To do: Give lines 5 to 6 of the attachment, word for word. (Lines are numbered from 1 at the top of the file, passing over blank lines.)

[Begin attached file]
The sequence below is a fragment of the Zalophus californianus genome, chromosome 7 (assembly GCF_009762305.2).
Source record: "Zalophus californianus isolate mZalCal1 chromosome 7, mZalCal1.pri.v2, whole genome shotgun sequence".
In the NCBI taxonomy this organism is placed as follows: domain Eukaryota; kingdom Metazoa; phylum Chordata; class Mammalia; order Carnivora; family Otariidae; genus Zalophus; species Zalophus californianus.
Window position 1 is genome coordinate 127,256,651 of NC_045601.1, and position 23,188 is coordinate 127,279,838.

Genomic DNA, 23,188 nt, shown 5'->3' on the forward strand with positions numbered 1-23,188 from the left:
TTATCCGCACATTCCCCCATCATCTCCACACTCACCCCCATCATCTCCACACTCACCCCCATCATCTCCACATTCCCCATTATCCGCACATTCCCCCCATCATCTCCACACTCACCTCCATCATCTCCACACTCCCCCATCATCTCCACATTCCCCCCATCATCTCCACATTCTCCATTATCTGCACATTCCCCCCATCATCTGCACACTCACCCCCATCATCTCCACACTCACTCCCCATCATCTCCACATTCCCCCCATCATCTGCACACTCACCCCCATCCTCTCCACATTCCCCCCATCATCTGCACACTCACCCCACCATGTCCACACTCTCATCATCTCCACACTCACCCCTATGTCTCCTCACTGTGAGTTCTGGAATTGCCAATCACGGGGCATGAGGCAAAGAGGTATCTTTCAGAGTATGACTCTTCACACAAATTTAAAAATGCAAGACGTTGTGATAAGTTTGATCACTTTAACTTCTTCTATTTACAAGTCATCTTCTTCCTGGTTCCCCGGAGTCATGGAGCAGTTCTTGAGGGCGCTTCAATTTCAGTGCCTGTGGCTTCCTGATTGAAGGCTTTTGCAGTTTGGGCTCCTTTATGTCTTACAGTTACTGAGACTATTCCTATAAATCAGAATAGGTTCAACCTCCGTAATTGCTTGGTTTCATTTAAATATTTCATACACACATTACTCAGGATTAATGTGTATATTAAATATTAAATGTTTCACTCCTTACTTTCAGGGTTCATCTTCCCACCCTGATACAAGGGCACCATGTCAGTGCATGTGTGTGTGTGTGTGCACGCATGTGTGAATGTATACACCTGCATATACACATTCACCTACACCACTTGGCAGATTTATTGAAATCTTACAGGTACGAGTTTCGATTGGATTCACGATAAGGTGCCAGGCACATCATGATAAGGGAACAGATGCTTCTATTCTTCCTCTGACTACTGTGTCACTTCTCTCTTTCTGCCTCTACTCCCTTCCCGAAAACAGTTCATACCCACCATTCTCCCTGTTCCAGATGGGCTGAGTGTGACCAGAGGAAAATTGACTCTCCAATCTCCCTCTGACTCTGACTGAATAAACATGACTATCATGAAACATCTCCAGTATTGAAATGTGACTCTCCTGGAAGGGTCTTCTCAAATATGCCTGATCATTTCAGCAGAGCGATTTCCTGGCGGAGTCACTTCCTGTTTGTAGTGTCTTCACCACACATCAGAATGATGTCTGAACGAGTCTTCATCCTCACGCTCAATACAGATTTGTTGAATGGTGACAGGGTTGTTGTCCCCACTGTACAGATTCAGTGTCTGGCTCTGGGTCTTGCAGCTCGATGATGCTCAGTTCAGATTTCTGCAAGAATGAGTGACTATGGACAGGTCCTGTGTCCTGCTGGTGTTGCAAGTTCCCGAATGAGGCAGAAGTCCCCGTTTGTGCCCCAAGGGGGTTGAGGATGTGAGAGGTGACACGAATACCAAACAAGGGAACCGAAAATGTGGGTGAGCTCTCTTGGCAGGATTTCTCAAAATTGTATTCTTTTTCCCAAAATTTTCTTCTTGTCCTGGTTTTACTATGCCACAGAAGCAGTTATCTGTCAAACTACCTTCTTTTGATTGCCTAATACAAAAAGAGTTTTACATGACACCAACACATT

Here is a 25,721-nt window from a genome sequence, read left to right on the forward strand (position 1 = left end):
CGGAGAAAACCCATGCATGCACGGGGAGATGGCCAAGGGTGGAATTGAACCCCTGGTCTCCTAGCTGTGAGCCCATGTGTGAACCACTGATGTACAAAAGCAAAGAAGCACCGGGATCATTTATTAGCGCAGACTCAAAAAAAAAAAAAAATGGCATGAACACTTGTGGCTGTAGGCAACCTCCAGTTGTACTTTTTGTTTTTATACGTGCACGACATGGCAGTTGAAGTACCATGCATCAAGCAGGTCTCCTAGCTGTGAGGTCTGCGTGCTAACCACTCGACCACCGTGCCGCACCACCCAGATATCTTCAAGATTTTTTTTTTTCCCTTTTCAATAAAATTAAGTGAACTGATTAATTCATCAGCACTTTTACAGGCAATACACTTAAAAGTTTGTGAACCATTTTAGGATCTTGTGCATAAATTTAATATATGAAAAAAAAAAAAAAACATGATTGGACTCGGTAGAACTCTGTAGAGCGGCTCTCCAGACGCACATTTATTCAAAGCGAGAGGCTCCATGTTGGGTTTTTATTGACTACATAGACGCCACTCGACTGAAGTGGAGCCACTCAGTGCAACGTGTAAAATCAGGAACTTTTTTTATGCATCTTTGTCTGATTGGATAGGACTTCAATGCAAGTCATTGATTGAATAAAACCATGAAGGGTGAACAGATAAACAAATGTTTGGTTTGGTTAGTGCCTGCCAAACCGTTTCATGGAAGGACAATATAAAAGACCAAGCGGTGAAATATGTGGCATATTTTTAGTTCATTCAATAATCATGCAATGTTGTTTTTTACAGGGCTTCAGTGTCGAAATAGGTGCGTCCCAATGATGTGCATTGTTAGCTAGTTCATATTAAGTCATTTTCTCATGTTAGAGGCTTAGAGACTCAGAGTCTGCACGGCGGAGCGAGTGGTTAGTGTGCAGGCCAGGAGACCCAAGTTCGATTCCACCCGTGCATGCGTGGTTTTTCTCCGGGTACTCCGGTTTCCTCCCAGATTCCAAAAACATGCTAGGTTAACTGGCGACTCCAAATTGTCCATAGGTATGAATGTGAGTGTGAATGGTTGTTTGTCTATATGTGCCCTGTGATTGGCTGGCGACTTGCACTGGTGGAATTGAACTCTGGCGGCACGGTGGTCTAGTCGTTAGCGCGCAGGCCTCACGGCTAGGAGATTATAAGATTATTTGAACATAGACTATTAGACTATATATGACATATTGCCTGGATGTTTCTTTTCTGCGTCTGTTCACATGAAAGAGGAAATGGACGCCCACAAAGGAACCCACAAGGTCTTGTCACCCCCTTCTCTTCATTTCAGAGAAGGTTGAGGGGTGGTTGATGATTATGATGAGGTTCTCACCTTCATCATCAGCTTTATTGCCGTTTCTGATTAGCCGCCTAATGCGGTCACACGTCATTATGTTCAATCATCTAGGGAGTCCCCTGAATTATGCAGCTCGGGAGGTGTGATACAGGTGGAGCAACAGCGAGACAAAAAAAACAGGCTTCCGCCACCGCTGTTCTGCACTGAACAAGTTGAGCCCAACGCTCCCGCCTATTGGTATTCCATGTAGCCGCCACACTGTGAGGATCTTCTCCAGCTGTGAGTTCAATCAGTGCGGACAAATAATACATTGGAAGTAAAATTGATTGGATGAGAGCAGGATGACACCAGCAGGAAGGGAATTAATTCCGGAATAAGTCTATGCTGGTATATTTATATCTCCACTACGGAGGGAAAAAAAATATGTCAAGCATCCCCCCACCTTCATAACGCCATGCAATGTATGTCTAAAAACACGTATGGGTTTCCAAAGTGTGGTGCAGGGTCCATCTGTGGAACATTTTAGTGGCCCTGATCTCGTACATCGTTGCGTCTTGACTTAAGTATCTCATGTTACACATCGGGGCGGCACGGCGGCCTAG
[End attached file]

Genomic DNA, 23,188 nt, shown 5'->3' on the forward strand with positions numbered 1-23,188 from the left:
TTATCCGCACATTCCCCCATCATCTCCACACTCACCCCCATCATCTCCACACTCACCCCCATCATCTCCACATTCCCCATTATCCGCACATTCCCCCCATCATCTCCACACTCACCTCCATCATCTCCACACTCCCCCATCATCTCCACATTCCCCCCATCATCTCCACATTCTCCATTATCTGCACATTCCCCCCATCATCTGCACACTCACCCCCATCATCTCCACACTCACTCCCCATCATCTCCACATTCCCCCCATCATCTGCACACTCACCCCCATCCTCTCCACATTCCCCCCATCATCTGCACACTCACCCCACCATGTCCACACTCTCATCATCTCCACACTCACCCCTATGTCTCCTCACTGTGAGTTCTGGAATTGCCAATCACGGGGCATGAGGCAAAGAGGTATCTTTCAGAGTATGACTCTTCACACAAATTTAAAAATGCAAGACGTTGTGATAAGTTTGATCACTTTAACTTCTTCTATTTACAAGTCATCTTCTTCCTGGTTCCCCGGAGTCATGGAGCAGTTCTTGAGGGCGCTTCAATTTCAGTGCCTGTGGCTTCCTGATTGAAGGCTTTTGCAGTTTGGGCTCCTTTATGTCTTACAGTTACTGAGACTATTCCTATAAATCAGAATAGGTTCAACCTCCGTAATTGCTTGGTTTCATTTAAATATTTCATACACACATTACTCAGGATTAATGTGTATATTAAATATTAAATGTTTCACTCCTTACTTTCAGGGTTCATCTTCCCACCCTGATACAAGGGCACCATGTCAGTGCATGTGTGTGTGTGTGTGCACGCATGTGTGAATGTATACACCTGCATATACACATTCACCTACACCACTTGGCAGATTTATTGAAATCTTACAGGTACGAGTTTCGATTGGATTCACGATAAGGTGCCAGGCACATCATGATAAGGGAACAGATGCTTCTATTCTTCCTCTGACTACTGTGTCACTTCTCTCTTTCTGCCTCTACTCCCTTCCCGAAAACAGTTCATACCCACCATTCTCCCTGTTCCAGATGGGCTGAGTGTGACCAGAGGAAAATTGACTCTCCAATCTCCCTCTGACTCTGACTGAATAAACATGACTATCATGAAACATCTCCAGTATTGAAATGTGACTCTCCTGGAAGGGTCTTCTCAAATATGCCTGATCATTTCAGCAGAGCGATTTCCTGGCGGAGTCACTTCCTGTTTGTAGTGTCTTCACCACACATCAGAATGATGTCTGAACGAGTCTTCATCCTCACGCTCAATACAGATTTGTTGAATGGTGACAGGGTTGTTGTCCCCACTGTACAGATTCAGTGTCTGGCTCTGGGTCTTGCAGCTCGATGATGCTCAGTTCAGATTTCTGCAAGAATGAGTGACTATGGACAGGTCCTGTGTCCTGCTGGTGTTGCAAGTTCCCGAATGAGGCAGAAGTCCCCGTTTGTGCCCCAAGGGGGTTGAGGATGTGAGAGGTGACACGAATACCAAACAAGGGAACCGAAAATGTGGGTGAGCTCTCTTGGCAGGATTTCTCAAAATTGTATTCTTTTTCCCAAAATTTTCTTCTTGTCCTGGTTTTACTATGCCACAGAAGCAGTTATCTGTCAAACTACCTTCTTTTGATTGCCTAATACAAAAAGAGTTTTACATGACACCAACACATT